For French writers, a trip to the United States is almost an obligatory rite of passage, a literary genre in its own right. Joseph Kessel, a novelist, journalist, pilot during both world wars, and Resistance fighter (who wrote the French lyrics to the protest song “Le Chant des partisans” with his nephew Maurice Druon while exiled in London in the spring of 1943) was no exception. In 1933, the conservative daily newspaper Le Matin sent him to cover the American financial crisis. He discovered a completely different country from the joyful land he had first traveled across by train in November 1918 at the age of 20.
After arriving by boat in New York City, “Jef” Kessel described his astonishment at the laser-straight avenues, swarms of people, and “feverish traffic.” When night fell, the lights of Broadway shined brighter than all the Parisian neighborhoods put together. But this “mask” constantly slipped to reveal the “suffering and hunger” underneath. Kessel was staying near Central Park and compared Manhattan and Paris for his French readers. He had the impression of walking through a “dead city” in which the hands of the poor stretched out all around him. “To fully grasp the poignancy of this idea of starving people, I mentally transposed it to Paris,” he wrote in an article titled “Les lignes de pain” (“The Bread Lines”). “I found myself on the roundabout of the Champs-Elysées, or on the Place de l’Opéra, where people were waiting in line to receive a ration of bread.”
Combining style with a talent for both description and dialogue, he immersed himself in every layer of society, from the speakeasies that sprang up during Prohibition to an incredible shelter for poor people in the Bronx which only accepted former millionaires. His perseverance even earned him a brief interview at the White House with the newly elected President Franklin D. Roosevelt. He later recounted this informal discussion in a shrewd profile piece: “He was exceptionally, absolutely charming,” he said of the president, even nicknaming him “the master of hearts.”
Kessel’s next trip, in 1936, led him to Hollywood, where he was introduced by his friend Anatole Litvak, a director and producer with whom he shared an Eastern European heritage. While visiting the “dream factory,” he discovered a culture of all-powerful producers that was completely at odds with the French film industry of the time. “If one were to write all the comical and silly things the studios do, it would take up a whole book,” he said, half-amused, half-aghast. In one such example, the producer for All Quiet on the Western Front asked director Lewis Milestone to remove all images of rats because his pregnant wife hated them. To hell with depicting the reality of life in the trenches during the Great War! Taking a harsh tone with Hollywood’s “dazzling Ferris wheel” going round with its cargo of stars forming an “absurd Olympus,” Kessel compared the film world to a drug which the Americans had become hooked on to compensate for Prohibition.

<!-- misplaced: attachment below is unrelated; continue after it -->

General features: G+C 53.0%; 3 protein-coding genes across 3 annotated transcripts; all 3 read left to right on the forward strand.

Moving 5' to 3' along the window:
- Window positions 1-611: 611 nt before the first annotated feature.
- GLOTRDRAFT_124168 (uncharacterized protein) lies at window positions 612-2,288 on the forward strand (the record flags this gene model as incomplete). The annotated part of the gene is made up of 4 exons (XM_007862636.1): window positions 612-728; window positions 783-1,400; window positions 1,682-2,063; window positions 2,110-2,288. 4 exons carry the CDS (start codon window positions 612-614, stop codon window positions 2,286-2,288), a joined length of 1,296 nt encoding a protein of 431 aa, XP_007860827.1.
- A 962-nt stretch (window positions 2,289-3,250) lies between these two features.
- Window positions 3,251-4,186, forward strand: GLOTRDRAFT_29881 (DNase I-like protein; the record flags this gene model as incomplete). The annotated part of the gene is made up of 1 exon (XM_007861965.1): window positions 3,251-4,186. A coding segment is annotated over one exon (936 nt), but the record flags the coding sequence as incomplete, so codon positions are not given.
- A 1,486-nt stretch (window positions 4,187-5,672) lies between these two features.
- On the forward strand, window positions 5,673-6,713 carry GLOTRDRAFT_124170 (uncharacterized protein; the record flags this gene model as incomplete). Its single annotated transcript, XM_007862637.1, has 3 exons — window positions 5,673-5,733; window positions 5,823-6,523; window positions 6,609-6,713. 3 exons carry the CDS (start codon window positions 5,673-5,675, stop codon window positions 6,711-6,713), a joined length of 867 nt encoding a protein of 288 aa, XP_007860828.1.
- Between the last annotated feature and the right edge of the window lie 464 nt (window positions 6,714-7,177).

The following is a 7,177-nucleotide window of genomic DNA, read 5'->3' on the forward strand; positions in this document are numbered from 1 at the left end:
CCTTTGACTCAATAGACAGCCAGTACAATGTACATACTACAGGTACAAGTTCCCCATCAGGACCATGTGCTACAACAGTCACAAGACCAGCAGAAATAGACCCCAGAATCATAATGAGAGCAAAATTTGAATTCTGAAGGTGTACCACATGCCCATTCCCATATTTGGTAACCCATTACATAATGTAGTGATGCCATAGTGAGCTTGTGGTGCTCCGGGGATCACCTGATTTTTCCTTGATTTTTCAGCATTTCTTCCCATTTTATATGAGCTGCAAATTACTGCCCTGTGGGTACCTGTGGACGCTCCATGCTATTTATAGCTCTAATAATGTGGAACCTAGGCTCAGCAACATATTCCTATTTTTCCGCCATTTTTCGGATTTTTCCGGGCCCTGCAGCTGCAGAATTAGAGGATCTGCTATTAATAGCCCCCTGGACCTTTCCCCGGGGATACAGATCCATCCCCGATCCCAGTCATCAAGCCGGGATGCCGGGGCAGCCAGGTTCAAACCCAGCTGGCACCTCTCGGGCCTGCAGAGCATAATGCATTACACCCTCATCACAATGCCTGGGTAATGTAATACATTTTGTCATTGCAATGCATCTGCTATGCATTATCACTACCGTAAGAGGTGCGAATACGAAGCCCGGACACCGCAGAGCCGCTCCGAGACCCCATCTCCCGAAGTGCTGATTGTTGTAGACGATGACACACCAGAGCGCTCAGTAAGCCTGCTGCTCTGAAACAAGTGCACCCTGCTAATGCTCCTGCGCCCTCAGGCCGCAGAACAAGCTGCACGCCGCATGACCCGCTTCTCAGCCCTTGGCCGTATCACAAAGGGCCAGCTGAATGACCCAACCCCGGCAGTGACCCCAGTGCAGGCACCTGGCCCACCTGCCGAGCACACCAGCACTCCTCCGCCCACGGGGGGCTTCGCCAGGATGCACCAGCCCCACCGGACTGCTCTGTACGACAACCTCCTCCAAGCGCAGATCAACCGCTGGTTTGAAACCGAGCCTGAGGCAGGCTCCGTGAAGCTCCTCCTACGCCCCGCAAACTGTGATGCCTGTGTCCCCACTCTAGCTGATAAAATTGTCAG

Harlem and the Dawn of a New Era
Twelve years later, Roosevelt was dead and Harry Truman, his vice-president, naturally took his place. In 1948, Truman ran for president against Republican candidate Thomas Dewey. After arriving in New York City to cover an election that he likened to a thriller novel, Kessel started by visiting Harlem – as he did every trip. Surprised by the tense atmosphere at concerts and parties, he realized that he was witnessing the first stirrings of the civil rights movement. “Having learned that Blacks bleed the same color on the battlefield as Whites,” he wrote, “millions of men now want true equality.” Shaken and worried, he took a taxi and left the neighborhood without trying to find out more. This attitude was unusual for such an insatiably curious man, someone who could blend in with anyone from Bowery bums to millionaires and from gangsters to actors, such as Peter Lorre, whom he met at the star’s Hollywood ranch.
After the resounding success of The Lion (1958), he was welcomed back to New York City as a celebrity in 1959. He chronicled the show business world and the Broadway backstages thanks to the journalist Leonard Lyons, but Kessel was at his best when exploring the darkest abysses. Rounding off his American experience, his final, eight-part article in 1960 portrayed the devastating effects of alcohol in the United States. The subject was apt, as the writer, whose wife Michèle O’Brien had herself sunk into alcoholism, was also fond of a drink. “Kessel drinks; he likes to drink,” wrote journalist and writer Etienne de Montéty in the introduction to the collection of his articles. “He sees drinking as a condition for conviviality, for life itself. But his robust constitution preserves him from addiction.”
While trawling New York’s poorest neighborhoods, Kessel walked into a bar and discovered the haggard faces of those beyond the point of no return. In his article “La rencontre d’Akron”(“The Akron Encounter”), he wrote about this Ohio town and the meeting between Bill Wilson and Dr. Robert Smith, the founders of Alcoholics Anonymous, a new organization using radical methods with branches popping up across the country. Deeply moved by the accounts of destroyed lives, Kessel produced one of his best feature stories. Seven years later, this giant of a man who looked like a boxer traveled with a television crew to Afghanistan – a now legendary trip which provided the material for his final novel, The Horsemen (1967).